Closure Engineering

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Bryan Bishop:


Parts closure in theoretical self-replication:

“Fundamental to the problem of designing self-replicating systems is the issue of closure.

In its broadest sense, this issue reduces to the following question: Does system function (e.g., factory output) equal or exceed system structure (e.g., factory components or input needs)? If the answer is negative, the system cannot independently fully replicate itself; if positive, such replication may be possible.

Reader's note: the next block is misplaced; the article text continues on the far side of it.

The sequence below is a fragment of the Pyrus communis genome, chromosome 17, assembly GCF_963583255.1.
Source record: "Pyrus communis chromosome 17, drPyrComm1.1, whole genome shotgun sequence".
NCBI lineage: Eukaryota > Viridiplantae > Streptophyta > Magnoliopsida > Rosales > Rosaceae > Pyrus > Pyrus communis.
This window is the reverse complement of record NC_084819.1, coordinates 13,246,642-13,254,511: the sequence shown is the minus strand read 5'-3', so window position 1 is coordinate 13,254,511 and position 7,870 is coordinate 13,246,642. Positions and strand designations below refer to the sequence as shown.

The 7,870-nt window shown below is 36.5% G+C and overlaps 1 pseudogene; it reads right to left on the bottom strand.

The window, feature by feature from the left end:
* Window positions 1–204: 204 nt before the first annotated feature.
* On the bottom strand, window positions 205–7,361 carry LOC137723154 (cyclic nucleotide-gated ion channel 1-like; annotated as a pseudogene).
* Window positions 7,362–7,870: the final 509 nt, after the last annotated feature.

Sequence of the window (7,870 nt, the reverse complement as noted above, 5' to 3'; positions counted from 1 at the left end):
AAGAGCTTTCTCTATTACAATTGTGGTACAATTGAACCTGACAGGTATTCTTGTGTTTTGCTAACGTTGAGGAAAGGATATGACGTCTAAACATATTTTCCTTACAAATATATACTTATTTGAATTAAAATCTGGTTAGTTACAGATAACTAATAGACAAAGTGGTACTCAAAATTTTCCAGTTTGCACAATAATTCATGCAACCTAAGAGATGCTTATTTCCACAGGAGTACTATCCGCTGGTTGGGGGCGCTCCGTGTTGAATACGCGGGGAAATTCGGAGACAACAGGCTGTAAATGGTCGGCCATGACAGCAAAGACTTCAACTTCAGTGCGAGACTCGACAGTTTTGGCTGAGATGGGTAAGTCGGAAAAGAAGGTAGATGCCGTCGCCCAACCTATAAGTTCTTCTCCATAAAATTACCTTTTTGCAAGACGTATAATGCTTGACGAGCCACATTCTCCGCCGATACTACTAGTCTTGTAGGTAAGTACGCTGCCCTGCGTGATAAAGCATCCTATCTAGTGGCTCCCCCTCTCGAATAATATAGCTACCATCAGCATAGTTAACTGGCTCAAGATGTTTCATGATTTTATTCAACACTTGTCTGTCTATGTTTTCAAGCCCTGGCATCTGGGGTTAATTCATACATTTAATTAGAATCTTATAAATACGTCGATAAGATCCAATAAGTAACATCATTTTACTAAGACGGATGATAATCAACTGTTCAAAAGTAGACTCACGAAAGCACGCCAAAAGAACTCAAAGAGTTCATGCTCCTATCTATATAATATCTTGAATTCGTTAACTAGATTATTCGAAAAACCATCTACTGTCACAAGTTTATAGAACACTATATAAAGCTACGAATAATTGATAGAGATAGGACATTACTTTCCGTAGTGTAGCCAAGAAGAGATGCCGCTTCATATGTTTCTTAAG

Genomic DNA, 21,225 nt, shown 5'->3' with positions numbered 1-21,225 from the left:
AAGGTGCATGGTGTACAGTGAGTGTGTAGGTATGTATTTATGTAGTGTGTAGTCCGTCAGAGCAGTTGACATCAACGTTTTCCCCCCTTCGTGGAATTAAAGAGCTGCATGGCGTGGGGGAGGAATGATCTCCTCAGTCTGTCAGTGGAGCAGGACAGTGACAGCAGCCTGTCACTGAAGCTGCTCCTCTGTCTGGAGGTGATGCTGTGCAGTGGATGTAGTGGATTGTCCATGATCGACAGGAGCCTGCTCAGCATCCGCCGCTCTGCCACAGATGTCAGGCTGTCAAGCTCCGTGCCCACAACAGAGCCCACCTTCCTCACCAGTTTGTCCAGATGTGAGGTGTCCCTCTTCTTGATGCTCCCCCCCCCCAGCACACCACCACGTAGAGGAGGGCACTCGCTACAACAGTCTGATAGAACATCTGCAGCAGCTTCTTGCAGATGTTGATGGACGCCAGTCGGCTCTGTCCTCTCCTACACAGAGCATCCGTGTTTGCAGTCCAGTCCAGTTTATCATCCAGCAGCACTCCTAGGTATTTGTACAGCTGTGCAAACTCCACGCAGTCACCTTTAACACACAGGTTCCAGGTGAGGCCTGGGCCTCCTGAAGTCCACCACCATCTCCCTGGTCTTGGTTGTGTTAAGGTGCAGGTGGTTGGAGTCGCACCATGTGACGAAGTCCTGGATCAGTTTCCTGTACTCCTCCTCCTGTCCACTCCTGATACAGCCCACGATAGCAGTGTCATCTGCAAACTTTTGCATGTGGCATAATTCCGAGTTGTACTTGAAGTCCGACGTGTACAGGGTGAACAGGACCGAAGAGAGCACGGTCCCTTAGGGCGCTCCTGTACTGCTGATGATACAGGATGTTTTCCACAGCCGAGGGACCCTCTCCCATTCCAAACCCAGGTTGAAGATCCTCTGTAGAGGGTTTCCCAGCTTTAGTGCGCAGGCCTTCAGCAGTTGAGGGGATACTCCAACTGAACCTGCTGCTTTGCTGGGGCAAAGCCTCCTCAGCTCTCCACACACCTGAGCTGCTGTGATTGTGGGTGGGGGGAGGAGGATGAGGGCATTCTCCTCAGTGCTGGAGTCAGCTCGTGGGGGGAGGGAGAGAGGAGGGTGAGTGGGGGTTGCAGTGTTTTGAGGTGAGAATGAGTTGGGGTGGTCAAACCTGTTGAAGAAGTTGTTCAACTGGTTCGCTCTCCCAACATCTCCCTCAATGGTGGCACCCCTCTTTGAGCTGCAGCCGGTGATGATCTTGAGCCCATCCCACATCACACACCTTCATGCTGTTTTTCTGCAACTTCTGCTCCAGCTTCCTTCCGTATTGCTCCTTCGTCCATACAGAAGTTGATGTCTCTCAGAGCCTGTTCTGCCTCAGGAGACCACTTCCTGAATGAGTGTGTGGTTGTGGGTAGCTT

Consider, for example, the problem of parts closure. Imagine that the entire factory and all of its machines are broken down into their component parts. If the original factory cannot fabricate every one of these items, then parts closure does not exist and the system is not fully self-replicating .” (


“Closure engineering, in the second sense, is the closure of the parts of the supply chain such that you find that you can fully trace, implement, deploy, manage, automate the supply of energy from the local star, materials from the celestial bodies (so far this means Earth), as well as the parts, tools, processes, or machines to pull it off, for the use of a well-defined, but ambiguously defined here, community or social structure.”